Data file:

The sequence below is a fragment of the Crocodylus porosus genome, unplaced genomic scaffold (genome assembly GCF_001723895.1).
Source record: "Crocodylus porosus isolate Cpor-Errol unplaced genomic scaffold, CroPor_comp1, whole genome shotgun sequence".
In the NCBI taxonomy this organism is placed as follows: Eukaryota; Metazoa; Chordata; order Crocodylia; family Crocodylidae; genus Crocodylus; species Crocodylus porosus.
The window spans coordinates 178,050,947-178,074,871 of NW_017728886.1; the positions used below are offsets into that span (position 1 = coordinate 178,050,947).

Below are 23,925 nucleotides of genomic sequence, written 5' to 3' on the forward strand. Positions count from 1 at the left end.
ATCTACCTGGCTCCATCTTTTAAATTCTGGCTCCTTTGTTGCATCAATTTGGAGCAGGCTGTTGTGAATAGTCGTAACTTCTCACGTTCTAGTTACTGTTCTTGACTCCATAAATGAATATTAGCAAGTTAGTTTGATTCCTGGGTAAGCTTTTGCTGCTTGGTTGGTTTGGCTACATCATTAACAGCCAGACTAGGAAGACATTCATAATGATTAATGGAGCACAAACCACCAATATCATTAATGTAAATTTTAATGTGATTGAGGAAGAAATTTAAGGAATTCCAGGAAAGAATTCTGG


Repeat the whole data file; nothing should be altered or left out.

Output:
The sequence below is a fragment of the Crocodylus porosus genome, unplaced genomic scaffold (genome assembly GCF_001723895.1).
Source record: "Crocodylus porosus isolate Cpor-Errol unplaced genomic scaffold, CroPor_comp1, whole genome shotgun sequence".
In the NCBI taxonomy this organism is placed as follows: Eukaryota; Metazoa; Chordata; order Crocodylia; family Crocodylidae; genus Crocodylus; species Crocodylus porosus.
The window spans coordinates 178,050,947-178,074,871 of NW_017728886.1; the positions used below are offsets into that span (position 1 = coordinate 178,050,947).

Below are 23,925 nucleotides of genomic sequence, written 5' to 3' on the forward strand. Positions count from 1 at the left end.
ATCTACCTGGCTCCATCTTTTAAATTCTGGCTCCTTTGTTGCATCAATTTGGAGCAGGCTGTTGTGAATAGTCGTAACTTCTCACGTTCTAGTTACTGTTCTTGACTCCATAAATGAATATTAGCAAGTTAGTTTGATTCCTGGGTAAGCTTTTGCTGCTTGGTTGGTTTGGCTACATCATTAACAGCCAGACTAGGAAGACATTCATAATGATTAATGGAGCACAAACCACCAATATCATTAATGTAAATTTTAATGTGATTGAGGAAGAAATTTAAGGAATTCCAGGAAAGAATTCTGG